Saturday, July 30, 2011

Baker Street Saturday - Moffat-grams

     Did anyone watch White Collar last week? The one where Neal has to spend millions of dollars to attract the attention of the bad guy?

     Did anyone notice the use of the Moffat-grams? I swear I've heard the term before but cannot find it online. So my definition, a Moffat-gram is writing on the screen to pass information to the viewer in a passive way, neither disturbing nor disrupting the fourth wall.

     Steven Moffat's Sherlock did this in the first season. When a character received a text message, we see them looking at the phone and read the writing in the air next to them. We no longer need a close up of the phone and try to read its text.

     When Sherlock Holmes is quickly deducing one fact after another, all we see is him kneeling next to a body and looking. But the words floating next to him take us on a wild trip and we not only see how quickly his mind works but understand what he's seeing along with him. (And yet the brilliant detective still makes more deductions than we ever could.)

     White Collar did this when Neal was spending money. They showed products he was trying and buying and words floated next to it in thin air, telling us the name and dollar amount.

Not to end the comparison there:

     Then toward the end of the episode, every cell phone in one area bleeped with the exact same text message. It was very cool - and yet, somehow reminiscent of the first episode of Sherlock in which every cell phone bleeped with the exact same text message - which had writing floating in the air around each and every one. It was so well done.

     Obviously it was so well done or others wouldn't be adopting the suave new way of imparting information to us lucky viewers.

     So what about you? Have you seen the Moffat-grams? Do you like them? Do you have a problem with them? Do you think it’s a brilliant move that’ll change how episodes and movies are expressed to us?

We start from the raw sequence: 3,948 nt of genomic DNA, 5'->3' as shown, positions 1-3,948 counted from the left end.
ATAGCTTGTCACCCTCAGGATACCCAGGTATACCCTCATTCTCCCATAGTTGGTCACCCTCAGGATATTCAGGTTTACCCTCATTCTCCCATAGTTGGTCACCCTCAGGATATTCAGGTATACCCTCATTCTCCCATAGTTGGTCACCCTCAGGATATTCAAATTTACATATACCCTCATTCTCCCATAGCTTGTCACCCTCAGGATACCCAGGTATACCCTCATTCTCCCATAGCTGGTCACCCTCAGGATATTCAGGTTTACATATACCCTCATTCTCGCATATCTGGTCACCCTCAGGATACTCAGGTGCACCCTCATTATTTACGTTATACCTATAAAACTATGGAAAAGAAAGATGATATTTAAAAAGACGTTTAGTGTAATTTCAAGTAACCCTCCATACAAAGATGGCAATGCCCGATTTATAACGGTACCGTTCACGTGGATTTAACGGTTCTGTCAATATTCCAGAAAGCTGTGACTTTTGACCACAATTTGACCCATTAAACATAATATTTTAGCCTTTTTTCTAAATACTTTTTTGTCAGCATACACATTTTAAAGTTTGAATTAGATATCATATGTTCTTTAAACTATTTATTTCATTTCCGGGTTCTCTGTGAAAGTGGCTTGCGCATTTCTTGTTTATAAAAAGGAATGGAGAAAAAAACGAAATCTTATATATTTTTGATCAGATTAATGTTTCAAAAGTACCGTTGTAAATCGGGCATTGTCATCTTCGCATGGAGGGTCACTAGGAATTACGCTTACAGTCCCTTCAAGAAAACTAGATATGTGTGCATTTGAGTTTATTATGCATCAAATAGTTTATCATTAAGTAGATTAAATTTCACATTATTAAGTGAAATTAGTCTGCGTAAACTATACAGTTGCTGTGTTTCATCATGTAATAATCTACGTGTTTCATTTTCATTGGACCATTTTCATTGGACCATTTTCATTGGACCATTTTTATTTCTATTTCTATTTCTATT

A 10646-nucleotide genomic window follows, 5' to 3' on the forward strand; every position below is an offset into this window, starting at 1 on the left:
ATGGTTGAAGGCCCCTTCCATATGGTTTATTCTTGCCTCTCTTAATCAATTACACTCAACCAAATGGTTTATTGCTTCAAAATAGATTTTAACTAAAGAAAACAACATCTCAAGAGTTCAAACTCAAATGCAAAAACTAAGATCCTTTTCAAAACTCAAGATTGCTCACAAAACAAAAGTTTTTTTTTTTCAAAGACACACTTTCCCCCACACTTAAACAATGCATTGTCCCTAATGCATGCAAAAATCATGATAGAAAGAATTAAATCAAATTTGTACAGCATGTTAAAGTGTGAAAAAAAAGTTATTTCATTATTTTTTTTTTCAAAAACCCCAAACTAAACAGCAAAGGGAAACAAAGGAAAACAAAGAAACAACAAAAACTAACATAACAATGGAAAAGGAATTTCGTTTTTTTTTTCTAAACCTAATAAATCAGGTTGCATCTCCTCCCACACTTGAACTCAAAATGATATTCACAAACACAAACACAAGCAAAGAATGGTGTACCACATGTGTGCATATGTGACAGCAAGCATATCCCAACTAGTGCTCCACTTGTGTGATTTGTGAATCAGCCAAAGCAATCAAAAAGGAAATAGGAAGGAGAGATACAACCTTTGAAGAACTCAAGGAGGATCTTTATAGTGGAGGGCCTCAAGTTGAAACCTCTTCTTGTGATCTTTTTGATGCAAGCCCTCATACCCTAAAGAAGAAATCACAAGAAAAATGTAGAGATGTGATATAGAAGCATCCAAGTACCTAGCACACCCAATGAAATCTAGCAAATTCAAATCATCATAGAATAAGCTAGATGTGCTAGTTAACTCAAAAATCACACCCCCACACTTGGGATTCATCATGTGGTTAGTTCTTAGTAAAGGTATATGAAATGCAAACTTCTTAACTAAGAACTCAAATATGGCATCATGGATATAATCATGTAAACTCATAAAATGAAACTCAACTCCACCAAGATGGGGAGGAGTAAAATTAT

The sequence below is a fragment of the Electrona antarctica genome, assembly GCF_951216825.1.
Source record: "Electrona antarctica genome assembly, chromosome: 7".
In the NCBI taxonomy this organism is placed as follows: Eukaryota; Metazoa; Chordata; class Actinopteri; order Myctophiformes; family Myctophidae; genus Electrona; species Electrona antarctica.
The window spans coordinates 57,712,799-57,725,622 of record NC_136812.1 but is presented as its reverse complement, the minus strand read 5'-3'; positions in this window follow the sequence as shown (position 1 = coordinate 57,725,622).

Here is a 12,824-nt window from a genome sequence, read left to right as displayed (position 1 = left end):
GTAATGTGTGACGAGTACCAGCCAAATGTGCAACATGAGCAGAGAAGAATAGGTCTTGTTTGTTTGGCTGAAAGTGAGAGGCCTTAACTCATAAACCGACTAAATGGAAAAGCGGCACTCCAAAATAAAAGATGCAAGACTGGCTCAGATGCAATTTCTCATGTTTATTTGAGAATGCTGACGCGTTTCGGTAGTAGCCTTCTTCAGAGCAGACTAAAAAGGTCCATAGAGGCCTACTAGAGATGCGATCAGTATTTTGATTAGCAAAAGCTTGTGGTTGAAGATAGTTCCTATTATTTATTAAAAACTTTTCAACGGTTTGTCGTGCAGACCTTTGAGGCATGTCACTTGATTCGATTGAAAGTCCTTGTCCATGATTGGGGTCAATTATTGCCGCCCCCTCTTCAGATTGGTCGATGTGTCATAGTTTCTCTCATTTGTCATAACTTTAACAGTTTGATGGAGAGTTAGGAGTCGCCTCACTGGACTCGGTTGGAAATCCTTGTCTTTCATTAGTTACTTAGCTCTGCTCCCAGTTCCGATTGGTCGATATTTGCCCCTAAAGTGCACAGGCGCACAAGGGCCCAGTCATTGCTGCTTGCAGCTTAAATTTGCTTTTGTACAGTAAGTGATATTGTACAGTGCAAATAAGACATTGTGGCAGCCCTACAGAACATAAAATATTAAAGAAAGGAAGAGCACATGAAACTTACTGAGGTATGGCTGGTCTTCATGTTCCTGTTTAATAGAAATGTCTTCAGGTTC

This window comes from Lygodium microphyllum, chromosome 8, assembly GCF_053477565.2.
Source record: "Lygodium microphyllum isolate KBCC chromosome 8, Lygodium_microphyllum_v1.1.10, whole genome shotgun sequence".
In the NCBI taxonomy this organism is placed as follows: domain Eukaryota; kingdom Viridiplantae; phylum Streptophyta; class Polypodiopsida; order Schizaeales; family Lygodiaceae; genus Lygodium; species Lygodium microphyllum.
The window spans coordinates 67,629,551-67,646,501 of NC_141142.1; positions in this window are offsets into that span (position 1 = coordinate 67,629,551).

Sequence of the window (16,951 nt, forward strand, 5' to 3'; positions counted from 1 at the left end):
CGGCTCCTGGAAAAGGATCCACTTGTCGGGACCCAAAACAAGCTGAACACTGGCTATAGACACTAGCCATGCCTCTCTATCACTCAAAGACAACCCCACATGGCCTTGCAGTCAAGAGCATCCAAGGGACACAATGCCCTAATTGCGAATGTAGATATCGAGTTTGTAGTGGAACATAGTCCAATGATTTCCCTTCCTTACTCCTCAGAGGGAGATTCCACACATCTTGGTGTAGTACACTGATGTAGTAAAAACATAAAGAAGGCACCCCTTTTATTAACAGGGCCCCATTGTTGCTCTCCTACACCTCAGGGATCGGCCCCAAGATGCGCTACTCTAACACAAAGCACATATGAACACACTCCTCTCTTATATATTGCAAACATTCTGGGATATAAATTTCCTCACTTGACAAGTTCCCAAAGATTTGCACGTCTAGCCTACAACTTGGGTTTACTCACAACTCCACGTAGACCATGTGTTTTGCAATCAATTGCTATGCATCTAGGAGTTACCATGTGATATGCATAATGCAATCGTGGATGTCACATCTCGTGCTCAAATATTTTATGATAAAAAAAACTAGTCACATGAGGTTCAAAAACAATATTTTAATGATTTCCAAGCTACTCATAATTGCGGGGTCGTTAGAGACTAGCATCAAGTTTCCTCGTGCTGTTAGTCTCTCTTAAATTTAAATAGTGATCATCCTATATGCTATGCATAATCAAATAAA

Monday, July 25, 2011

Monday Misc. - 'Psych' Book Review

Psych: Mind Over Magic
by William Rabkin

A novel based on the characters/show of Psych on USA Network.
This book was fun and entertaining. Well, they're all fun and entertaining and they're all like the show. One problem I have is the author goes a tiny bit too long on some of the antics the boys get up to. It works for the show, a visual medium, but I get caught up in the written format. However, it doesn't deter from my enjoyment.

I especially liked the Sherlock Holmes comment and the Richard Kimble reference. The author doesn't just mention them but uses who they are to depict something in the book. I like that - basically, if you didn't know Sherlock Holmes or Richard Kimble, you'd understand via connotation but you wouldn't get it.

Oh, and Jack McGee was thrown in there too - and I knew excactly who he was.

There was a running joke throughout the book of a particularly strange name (P'tol P'kah) which I assumed would get annoying but the joke did not stale.

This is what the back of the book says:
When a case takes Shawn and Gus into the Fortress of Magic, an exclusive club for professional magicians where outsiders are rarely allowed, they're treated to a private show by the hottest act on the Vegas Strip, seven-foot-tall "Martian Magician" P'tol P'kah. But when the wizard does his signature illusion and dissolves in a tank of water, he never rematerializes. And in his place there's a chubby corpse in a three-piece suit and a bowler hat.